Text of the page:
United States District Court, N.D. California
ORDER GRANTING IN PART AND DENYING IN PART
PLAINTIFF'S MOTION TO STRIKE DEFENDANT'S ANSWER
DOCKET NO. 27
M. CHEN United States District Judge.
March 13, 2017, Plaintiff brought this lawsuit against
Defendants Stephane Laffont-Réveilhac
(“Laffont-Réveilhac”), Veronique Martinez
(“Martinez”), Arthur Andersen & Co., SAS
(“AA&C”), and MoHala Enterprises, LLC
(“MoHala”), alleging trademark counterfeiting
under 15 U.S.C. § 1114, trademark under 15 U.S.C. §
1114, unfair competition arising under the California
Business & Professions Code § 17200, et
seq., and other related claims. See Docket No.
1. On April 13, 2017, Plaintiff and Defendant MoHala entered
into a Confidential Settlement Agreement through which MoHala
agreed to the entry of a Consent Judgment and Permanent
Injunction against it. Docket No. 22. The Court entered the
Consent Judgment against MoHala on April 17, 2017. Docket No.
23. On April 18, 2017, Defendants filed an Answer. Docket No.
before the Court is Plaintiff's motion to strike
Defendants' Answer. Docket No. 27. The Court grants
Plaintiff's motion with respect to Defendants Martinez
and AA&C but denies it with respect to Defendant
Laffont-Réveilhac. Laffont-Réveilhac cannot
sign on behalf of AA&C because only counsel can sign a
pleading for corporate entities like AA&C. See
28 U.S.C. § 1654; Civil Local Rule 3-9(b); Rowland
v. California Men's Colony, Unit II Men's
Advisory Council, 506 U.S. 194, 202 (1993).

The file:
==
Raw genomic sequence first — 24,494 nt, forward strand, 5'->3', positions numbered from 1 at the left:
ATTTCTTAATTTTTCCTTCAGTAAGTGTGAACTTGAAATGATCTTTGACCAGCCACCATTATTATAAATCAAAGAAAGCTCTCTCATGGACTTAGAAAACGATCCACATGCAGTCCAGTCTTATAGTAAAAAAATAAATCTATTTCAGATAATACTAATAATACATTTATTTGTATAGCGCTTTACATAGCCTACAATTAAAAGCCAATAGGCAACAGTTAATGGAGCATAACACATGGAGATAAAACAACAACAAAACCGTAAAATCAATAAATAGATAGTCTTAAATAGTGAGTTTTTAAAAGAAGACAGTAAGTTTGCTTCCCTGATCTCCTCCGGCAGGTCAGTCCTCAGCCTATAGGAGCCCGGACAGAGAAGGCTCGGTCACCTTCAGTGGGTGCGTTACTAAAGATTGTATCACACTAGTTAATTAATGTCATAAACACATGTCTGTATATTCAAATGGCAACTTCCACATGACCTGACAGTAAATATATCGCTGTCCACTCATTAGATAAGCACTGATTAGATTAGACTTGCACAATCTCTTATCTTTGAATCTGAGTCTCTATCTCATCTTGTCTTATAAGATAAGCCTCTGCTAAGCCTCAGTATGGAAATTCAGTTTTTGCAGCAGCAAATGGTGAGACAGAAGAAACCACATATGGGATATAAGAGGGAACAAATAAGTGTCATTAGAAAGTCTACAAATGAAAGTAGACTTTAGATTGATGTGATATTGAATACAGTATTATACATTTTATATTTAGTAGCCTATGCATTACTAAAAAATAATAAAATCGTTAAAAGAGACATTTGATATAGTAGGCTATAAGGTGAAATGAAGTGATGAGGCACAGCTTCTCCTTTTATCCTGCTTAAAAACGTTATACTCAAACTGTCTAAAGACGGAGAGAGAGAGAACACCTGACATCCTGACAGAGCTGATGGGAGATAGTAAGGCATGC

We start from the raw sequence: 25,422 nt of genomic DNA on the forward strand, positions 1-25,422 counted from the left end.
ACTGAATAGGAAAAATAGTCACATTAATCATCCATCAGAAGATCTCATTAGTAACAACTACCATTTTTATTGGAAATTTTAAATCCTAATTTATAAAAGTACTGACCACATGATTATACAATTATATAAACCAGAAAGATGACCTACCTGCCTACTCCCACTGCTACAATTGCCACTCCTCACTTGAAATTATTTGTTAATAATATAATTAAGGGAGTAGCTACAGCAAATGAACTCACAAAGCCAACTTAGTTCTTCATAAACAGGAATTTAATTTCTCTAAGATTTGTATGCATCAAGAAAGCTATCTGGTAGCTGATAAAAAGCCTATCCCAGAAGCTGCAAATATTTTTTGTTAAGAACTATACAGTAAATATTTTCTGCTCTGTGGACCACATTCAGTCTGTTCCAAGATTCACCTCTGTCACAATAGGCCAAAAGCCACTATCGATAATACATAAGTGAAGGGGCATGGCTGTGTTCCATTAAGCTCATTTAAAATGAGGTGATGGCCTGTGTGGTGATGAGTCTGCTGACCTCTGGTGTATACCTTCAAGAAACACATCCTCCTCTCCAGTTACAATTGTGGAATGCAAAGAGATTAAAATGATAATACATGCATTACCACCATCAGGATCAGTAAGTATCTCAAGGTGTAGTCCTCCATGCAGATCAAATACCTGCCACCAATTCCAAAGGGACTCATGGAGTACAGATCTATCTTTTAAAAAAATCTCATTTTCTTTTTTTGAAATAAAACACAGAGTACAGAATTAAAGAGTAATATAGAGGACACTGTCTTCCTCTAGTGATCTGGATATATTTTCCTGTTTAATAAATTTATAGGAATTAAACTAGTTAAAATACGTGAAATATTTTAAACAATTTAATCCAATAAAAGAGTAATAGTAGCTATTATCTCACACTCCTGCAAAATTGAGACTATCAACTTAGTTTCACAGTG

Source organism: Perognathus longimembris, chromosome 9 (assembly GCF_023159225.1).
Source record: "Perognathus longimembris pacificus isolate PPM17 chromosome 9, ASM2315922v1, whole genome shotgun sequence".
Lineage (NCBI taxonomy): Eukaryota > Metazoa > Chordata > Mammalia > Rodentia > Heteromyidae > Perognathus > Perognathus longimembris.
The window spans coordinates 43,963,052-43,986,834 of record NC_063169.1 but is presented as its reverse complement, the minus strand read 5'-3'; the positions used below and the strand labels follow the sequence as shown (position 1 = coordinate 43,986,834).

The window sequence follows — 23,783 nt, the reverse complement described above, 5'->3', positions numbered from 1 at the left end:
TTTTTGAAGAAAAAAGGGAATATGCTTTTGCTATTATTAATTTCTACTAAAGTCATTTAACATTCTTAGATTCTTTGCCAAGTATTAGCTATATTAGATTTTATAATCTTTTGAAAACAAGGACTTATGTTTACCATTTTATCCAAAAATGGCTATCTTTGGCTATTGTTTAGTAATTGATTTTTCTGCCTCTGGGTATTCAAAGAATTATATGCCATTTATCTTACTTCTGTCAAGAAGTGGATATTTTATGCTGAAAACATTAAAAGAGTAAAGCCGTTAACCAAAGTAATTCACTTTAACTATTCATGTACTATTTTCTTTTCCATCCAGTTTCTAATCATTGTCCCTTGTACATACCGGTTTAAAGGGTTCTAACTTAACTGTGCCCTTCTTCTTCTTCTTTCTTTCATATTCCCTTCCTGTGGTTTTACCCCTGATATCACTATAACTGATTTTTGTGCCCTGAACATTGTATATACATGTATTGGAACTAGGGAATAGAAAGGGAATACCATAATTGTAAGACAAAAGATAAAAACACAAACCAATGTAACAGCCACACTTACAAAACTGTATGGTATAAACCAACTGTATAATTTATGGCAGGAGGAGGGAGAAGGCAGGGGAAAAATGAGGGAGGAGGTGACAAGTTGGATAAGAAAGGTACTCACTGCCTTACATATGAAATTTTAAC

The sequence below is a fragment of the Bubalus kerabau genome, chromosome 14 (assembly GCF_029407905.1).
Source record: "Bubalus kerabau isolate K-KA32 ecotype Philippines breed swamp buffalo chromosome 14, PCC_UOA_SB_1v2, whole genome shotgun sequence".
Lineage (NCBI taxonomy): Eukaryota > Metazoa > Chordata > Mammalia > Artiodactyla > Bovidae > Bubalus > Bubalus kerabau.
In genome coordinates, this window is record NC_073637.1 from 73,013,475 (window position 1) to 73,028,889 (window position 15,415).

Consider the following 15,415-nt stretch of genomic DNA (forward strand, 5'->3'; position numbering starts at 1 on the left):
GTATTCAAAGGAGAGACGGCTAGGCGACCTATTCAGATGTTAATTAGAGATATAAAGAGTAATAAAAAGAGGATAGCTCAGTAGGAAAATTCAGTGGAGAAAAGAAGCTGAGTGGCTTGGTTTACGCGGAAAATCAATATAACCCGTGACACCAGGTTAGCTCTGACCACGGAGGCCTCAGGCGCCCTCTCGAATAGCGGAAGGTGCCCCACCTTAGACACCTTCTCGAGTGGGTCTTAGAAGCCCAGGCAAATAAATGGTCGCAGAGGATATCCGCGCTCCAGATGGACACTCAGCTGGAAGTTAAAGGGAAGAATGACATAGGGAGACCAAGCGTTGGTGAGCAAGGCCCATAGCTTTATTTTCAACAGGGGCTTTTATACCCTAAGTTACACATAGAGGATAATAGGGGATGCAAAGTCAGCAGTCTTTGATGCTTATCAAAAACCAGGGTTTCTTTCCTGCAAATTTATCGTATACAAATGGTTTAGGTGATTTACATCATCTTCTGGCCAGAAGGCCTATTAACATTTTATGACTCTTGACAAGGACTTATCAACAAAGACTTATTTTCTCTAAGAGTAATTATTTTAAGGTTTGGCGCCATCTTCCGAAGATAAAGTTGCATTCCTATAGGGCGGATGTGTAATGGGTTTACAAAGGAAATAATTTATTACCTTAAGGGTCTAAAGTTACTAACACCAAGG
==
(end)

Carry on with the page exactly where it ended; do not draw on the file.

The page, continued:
Neither can Laffont-Réveilhac sign on behalf of
Martinez because the privilege to appear in propria person is
personal to himself. See 28 U.S.C. § 1654;
Civil Local Rule 3-9(a); McShane v. United States,
366 F.2d 286, 288 (9th Cir. 1966). As stated at the hearing,
AA&C can only appear through an attorney. Ms. Martinez
may appear but absent representation by counsel, she must
sign any pleading herself.
also requests that the Court strike assertions in the Answer
regarding purported foreign trademark rights and proceedings
and references to the Paris Convention under Rule 12(f).
Docket No. 27 at 5-8. The Court agrees with Plaintiff that
the Answer fails to demonstrate that Defendants' foreign
trademark registrations should break “[t]he concept of
territoriality . . . basic to trademark law.”
Person's Co., Ltd. v. Christman, 900
F.2d 1565, 1568-69 (Fed. Cir. 1990); see La Societe
Anonyme des Parfums Le Galion v. Jean Patou, 495 F.2d
1265, 1271 n.4 (2d Cir. 1974) (citation omitted) (“It
is well settled that foreign use is ineffectual to create
trademark rights in the United States.”); Vanity
Fair Mills v. T. Eaton Co., 234 F.2d 633, 639 (2d Cir.
1956) (“[F]oreign law confers no privilege in this
country that our courts are bound to recognize.”).
Having a foreign trademark registration is not a direct legal
defense to an infringement claim in the United States.
at this stage of the litigation, the Court cannot discern
whether these assertions will turn out to be entirely
irrelevant. Thus, the Court, at this time, does not take the